FACEBOOK founder Mark Zuckerberg denied this week he was working on plans to open up the social network up to children under the age of 13.
The newly-married internet billionaire said the complexity of keeping kids safe online meant it was: “not top of the list of things for us to figure out right now”.
However, a Scots father of ten-year-old twins reckons he has found a way to involve children in social networking with the launch of Kibooku, a site which can be monitored by parents.
Kibooku founder Jamie Tosh said: “It’s important to stress that Kibooku isn’t just about safety – it’s about fun, creating a social networking site with a ‘grown-up’ feel, something children will want to be part of until they are old enough to go elsewhere.
“With games and the facility to create events such as birthday parties, post photos and discuss everything from homework to holidays, the site is a cool place for youngsters to meet and exchange news, views and fun.”
Both parents and their children have to register to sign up for Kibooko, which charges a £3 annual fee for membership. The parent is required to verify membership every 15 days and can also monitor private messages and e-mails.
Tosh said he came up with the idea for the site after one of his own daughters was bullied: “Most children reach the age where they start pestering their parents to join a chatroom or social networking site and, amazingly, many parents are willing for them to lie about their age in order to sign up.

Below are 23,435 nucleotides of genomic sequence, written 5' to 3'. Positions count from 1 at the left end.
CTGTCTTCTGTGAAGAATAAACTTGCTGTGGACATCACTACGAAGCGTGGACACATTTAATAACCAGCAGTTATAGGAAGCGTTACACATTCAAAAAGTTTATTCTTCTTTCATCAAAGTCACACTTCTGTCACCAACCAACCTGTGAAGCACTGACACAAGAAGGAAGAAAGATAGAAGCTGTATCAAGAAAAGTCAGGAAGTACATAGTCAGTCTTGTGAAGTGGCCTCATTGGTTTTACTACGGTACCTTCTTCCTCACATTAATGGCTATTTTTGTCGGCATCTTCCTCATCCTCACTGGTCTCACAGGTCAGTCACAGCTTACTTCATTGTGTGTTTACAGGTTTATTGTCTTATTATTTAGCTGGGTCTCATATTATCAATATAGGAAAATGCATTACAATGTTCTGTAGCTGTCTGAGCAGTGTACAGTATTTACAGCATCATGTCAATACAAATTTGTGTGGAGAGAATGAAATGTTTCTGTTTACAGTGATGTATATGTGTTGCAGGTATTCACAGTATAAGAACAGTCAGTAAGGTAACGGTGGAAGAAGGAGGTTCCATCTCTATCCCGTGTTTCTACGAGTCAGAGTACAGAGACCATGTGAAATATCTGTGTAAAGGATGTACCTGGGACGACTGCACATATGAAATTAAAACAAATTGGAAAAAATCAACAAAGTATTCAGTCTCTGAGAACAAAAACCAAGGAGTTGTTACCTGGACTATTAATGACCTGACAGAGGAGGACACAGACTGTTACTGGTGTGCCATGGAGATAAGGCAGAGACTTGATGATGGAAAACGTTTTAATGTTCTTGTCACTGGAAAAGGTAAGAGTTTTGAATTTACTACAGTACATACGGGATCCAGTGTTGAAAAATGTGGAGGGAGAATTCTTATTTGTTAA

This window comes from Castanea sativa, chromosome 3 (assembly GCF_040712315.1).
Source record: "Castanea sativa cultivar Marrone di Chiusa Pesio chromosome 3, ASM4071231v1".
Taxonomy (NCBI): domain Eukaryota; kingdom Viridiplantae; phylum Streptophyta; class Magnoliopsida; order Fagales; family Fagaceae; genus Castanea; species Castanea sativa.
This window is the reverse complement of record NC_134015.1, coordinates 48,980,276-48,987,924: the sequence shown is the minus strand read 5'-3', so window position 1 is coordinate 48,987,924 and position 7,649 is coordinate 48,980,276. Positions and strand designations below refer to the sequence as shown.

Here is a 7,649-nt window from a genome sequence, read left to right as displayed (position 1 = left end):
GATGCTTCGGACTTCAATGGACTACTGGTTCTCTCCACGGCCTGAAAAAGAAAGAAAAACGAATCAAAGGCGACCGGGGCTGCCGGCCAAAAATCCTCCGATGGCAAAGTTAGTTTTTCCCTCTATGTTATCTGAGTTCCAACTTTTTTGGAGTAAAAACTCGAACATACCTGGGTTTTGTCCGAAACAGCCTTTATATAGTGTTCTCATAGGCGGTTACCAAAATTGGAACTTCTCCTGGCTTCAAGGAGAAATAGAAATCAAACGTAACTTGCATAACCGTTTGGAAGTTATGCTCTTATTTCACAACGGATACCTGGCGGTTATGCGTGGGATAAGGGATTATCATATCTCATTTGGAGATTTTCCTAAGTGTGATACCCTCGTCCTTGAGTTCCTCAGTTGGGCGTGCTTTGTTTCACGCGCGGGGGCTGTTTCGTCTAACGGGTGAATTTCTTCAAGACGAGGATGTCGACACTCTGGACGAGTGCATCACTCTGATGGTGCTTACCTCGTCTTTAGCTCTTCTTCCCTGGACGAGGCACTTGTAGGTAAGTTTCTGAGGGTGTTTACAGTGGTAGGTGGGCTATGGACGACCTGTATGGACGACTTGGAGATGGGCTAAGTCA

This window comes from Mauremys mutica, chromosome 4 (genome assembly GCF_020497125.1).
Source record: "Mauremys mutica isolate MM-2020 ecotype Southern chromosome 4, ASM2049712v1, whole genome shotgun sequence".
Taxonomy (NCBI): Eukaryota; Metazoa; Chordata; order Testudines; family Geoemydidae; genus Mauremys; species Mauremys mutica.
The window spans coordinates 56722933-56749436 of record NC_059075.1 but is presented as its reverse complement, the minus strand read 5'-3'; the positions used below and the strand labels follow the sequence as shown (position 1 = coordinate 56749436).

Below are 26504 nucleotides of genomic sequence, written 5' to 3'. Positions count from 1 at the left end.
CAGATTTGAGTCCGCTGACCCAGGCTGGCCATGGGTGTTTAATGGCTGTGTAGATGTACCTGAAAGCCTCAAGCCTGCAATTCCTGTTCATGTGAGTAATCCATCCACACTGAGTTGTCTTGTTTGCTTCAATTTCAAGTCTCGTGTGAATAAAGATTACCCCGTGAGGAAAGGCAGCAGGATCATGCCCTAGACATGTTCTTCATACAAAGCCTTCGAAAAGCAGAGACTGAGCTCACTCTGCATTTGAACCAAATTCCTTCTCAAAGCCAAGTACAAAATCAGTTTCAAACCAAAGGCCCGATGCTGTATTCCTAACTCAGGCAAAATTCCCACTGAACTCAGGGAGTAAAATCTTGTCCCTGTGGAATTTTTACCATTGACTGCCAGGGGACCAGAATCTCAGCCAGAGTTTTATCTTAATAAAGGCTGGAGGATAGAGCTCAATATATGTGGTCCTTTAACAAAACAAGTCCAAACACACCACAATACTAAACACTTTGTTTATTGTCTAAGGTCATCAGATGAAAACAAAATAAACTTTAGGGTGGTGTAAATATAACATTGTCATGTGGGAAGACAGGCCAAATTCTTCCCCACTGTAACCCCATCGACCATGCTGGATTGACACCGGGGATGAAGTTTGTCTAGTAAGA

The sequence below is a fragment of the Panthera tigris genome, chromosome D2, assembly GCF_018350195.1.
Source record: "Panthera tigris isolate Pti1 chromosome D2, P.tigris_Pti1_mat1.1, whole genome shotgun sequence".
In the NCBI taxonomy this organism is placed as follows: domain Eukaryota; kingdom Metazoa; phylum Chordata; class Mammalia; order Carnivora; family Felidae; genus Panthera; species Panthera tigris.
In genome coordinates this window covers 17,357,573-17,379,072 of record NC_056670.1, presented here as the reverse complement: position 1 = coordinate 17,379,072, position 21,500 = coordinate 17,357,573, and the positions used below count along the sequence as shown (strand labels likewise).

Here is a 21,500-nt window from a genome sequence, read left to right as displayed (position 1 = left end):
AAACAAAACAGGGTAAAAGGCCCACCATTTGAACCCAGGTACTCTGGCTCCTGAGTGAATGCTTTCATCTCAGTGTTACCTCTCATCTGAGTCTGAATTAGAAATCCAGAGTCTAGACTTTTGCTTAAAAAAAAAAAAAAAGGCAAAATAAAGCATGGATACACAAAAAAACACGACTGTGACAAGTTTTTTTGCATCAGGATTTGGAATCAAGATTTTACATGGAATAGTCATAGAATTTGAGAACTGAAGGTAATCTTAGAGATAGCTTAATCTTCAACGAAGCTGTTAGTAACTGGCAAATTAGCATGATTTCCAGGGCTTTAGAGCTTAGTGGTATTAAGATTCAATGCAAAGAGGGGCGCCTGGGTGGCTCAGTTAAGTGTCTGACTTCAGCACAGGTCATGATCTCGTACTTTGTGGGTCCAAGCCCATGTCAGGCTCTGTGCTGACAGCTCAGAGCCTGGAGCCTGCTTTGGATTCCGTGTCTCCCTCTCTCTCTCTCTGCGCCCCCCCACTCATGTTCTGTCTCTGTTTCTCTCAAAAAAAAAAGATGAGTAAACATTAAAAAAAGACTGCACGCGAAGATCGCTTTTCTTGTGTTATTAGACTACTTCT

“The parents often think their child is safe by befriending them on the site and casually overseeing what they’re up to, but with Kibooku, we have put control firmly in the hands of parents. If parents choose not to be involved, the site simply shuts down in the interests of the child.”
If the child deletes any content (as they might if being bullied or intimidated), the parent receives a notification of that deleted content – something that would go unnoticed with other social media sites
Kerry Swankle, who was one of the Arbroath parents involved in testing the site, said it had allowed her six-year-old son to explore social networking on his own.
“The security aspects of the site have helped put us at ease, making it easier for us to relax when our youngest is interacting with others on the computer.
“We think it’s a great idea and feel that the annual subscription is very little to ask for a safer place for our son to interact.”
However, Eileen Prior, executive director of the Scottish Parent Teacher Council, said she felt better communication between parents and children rather than monitoring was the key to online safety: “I appreciate there will be parents who will feel this is useful, but it doesn’t strengthen their resilience to deal with things like bullying.
“Bullying can reach incredible proportions and be incredibly distressing, but we have to deal with it in the right way.
“I think what we have to do is talk to our kids and help them manage online relationships. It is also very important that children learn to ask for help when they need it.
“These sorts of ideas generally come from a good place, but the trouble is, no one is learning anything from this process.”
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Sunday 19 May 2013
Temperature: 9 C to 17 C
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